Charles Rosen, Efrain Gonzalez Jr. and Brian McLaughlin, a trio of indicted embezzlers, may not know it – or care – but the thefts of public, nonprofit and union money of which they were accused in recent years has sparked a city effort to keep nonprofit leaders’ noses clean.
The city’s not just going after those suspected of similar alleged six- and seven-figure thefts, with more than 30 nonprofits that contract with the city now under scrutiny by the Department of Investigation. It’s also mounting a separate effort to curtail financial mismanagement. In months to come, a detailed questionnaire will be landing in the offices of hundreds of nonprofits that hold significant public contracts in human services, requiring leaders to engage in a self-reporting exercise that should expose financial control flaws to themselves – and the Mayor’s Office of Contract Services – well before any attention from investigators is necessary.
With nearly a quarter of the city’s $15.7 billion procurement budget going toward human services contracting last fiscal year, officials say they’re working to make sure public money isn’t intentionally flowing into swimming pools for executive directors, say – or accidentally trickling in directions that are improper, if not criminal. Should the efforts – one preventive, one punitive – prove successful, say Mayor’s Office of Contract Services Director Marla Simpson and Department of Investigation Commissioner Rose Gill Hearn, both New York City residents and nonprofit contractors will benefit. The nonprofits should emerge better governed, financially stronger – and more aware of potential criminal consequences of money mismanagement – as well as more efficient at delivering social services over the spectrum from the bassinet to seniors’ bingo.
The Rosen, Gonzalez and McLaughlin cases, all of which DOI investigated, convinced Gill Hearn by 2005 of the need for a new Nonprofit Vendor Fraud Unit, which by last year was staffed with a handful of experienced accountants, forensic auditors and white-collar crime investigators. DOI Associate Commissioner Richard Krause, a former financial fraud investigator in the U.S. Attorney’s Office for the Southern District, and Chief Investigative Auditor Ivette Morales, a former financial services manager at Kroll, head up the unit, with help from – among others – the city’s inspector general for social services, Pat Russo, who served as state welfare deputy inspector general under Gov. George Pataki. (Each of the 45 city agencies has an inspector general keeping watch.) “I began to see a little bit of a pattern, or not an isolated situation, of the misuse and personal use of government-funded not-for-profit money,” Gill Hearn said in an interview. “Nobody is really watching [nonprofits] very closely because they’re not city agencies themselves.”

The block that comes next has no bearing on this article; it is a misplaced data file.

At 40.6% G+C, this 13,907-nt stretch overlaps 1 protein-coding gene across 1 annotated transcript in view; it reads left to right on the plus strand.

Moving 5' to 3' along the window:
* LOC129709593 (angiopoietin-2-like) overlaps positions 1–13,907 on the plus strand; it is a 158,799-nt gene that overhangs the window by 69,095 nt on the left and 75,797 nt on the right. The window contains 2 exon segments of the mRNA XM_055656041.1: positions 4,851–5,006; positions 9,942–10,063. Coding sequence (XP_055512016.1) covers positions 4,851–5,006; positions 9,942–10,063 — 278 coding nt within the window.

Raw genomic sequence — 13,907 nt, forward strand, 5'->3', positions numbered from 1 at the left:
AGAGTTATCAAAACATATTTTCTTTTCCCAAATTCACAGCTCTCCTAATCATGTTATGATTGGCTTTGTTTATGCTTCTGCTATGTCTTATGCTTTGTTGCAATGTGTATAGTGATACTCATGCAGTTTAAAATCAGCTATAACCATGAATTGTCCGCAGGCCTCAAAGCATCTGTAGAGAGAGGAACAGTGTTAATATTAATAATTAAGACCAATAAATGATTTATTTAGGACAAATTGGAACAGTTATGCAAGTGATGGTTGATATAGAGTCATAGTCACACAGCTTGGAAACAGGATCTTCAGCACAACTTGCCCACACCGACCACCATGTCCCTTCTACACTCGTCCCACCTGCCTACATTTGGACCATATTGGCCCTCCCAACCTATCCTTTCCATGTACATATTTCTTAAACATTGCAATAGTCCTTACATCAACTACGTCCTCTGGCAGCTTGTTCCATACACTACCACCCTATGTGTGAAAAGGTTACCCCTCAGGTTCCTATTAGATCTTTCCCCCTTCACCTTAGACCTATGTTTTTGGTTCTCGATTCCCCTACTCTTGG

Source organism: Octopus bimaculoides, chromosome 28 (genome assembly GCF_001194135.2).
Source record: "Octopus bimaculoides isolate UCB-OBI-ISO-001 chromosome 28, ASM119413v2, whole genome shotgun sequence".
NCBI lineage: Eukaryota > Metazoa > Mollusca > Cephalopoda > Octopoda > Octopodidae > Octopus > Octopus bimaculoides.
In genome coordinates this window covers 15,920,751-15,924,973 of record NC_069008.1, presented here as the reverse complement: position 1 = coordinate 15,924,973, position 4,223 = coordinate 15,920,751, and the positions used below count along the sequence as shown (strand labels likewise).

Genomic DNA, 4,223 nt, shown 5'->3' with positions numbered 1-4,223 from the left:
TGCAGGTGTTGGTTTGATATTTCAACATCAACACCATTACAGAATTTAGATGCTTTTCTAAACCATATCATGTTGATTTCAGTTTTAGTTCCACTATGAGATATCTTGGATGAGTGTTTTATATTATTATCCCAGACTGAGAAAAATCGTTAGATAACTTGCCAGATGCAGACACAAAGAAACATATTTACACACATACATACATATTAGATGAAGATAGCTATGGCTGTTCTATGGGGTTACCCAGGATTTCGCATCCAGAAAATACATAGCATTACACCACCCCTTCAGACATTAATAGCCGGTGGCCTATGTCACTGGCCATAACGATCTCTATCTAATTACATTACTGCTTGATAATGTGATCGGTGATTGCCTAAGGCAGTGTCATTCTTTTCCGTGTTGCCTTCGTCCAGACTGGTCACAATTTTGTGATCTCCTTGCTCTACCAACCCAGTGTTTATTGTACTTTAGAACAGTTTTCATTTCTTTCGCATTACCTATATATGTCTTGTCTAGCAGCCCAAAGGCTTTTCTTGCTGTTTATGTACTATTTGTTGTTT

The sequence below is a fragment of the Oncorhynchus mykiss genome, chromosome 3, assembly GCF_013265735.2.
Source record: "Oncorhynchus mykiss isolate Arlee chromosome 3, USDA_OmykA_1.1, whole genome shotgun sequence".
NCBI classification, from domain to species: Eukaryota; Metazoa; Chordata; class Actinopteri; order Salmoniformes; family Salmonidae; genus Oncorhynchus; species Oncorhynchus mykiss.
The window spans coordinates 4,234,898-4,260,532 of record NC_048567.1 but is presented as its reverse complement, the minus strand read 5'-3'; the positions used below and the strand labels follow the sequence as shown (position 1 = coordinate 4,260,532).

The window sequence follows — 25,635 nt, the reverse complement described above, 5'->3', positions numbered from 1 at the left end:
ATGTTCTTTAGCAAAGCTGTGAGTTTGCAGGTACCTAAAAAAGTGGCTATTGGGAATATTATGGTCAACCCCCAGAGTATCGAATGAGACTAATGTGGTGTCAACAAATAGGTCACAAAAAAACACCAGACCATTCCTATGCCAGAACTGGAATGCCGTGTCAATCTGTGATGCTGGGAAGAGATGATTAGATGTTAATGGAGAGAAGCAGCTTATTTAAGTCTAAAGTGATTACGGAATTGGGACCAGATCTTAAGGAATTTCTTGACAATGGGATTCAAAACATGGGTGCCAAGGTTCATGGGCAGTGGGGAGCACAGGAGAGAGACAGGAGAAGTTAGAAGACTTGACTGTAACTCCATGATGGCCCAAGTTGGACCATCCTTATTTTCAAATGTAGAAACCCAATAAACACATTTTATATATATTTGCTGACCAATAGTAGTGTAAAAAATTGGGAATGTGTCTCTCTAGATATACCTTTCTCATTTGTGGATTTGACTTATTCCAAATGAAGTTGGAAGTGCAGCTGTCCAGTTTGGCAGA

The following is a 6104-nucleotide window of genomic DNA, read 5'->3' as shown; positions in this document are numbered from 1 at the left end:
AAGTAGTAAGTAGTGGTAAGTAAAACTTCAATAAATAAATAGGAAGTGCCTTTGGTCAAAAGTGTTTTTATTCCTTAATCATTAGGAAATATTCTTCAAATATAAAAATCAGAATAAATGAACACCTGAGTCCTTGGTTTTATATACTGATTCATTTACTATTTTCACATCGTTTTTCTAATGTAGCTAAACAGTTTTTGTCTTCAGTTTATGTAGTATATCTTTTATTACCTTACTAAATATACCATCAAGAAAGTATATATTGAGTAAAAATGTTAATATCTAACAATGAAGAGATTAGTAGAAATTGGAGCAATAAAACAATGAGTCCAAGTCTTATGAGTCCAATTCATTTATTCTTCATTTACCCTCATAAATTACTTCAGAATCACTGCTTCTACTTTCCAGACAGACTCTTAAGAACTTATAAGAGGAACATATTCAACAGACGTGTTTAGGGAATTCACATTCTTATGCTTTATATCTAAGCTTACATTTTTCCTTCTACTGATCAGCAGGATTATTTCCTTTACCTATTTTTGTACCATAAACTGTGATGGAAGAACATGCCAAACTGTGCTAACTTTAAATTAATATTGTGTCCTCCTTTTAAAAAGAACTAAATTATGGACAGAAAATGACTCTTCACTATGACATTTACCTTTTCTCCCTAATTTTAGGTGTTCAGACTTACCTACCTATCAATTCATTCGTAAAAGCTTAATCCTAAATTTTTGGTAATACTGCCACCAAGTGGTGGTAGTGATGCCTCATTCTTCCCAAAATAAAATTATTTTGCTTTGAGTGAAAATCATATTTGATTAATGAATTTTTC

Indeed, the case of Charles Rosen – a DOI investigation into fraud at the Gloria Wise Boys and Girls Club in the Bronx, of which he was executive director – resulted in DOI including recommendations for better nonprofit internal governance in its Sept. 2006 findings report, which also announced that through a negotiated settlement the city would be reimbursed for $625,000 that was stolen or misused. Meanwhile, State Sen. Efrain Gonzalez Jr., a Bronx Democrat, was indicted in 2006 on federal corruption charges (but hasn’t yet been tried) for stealing more than $400,000 in state money – a case that DOI pursued after receiving a complaint, eventually finding that funds for Gonzalez’ West Bronx Neighborhood Association were being appropriated for personal uses. And former Assemblyman Brian McLaughlin, a Queens Democrat and former president of the New York City Central Labor Council who was indicted for stealing more than $2 million from the state, unions and other organizations, pleaded guilty last week to racketeering and making false statements. DOI was a primary player in that investigation from its beginning.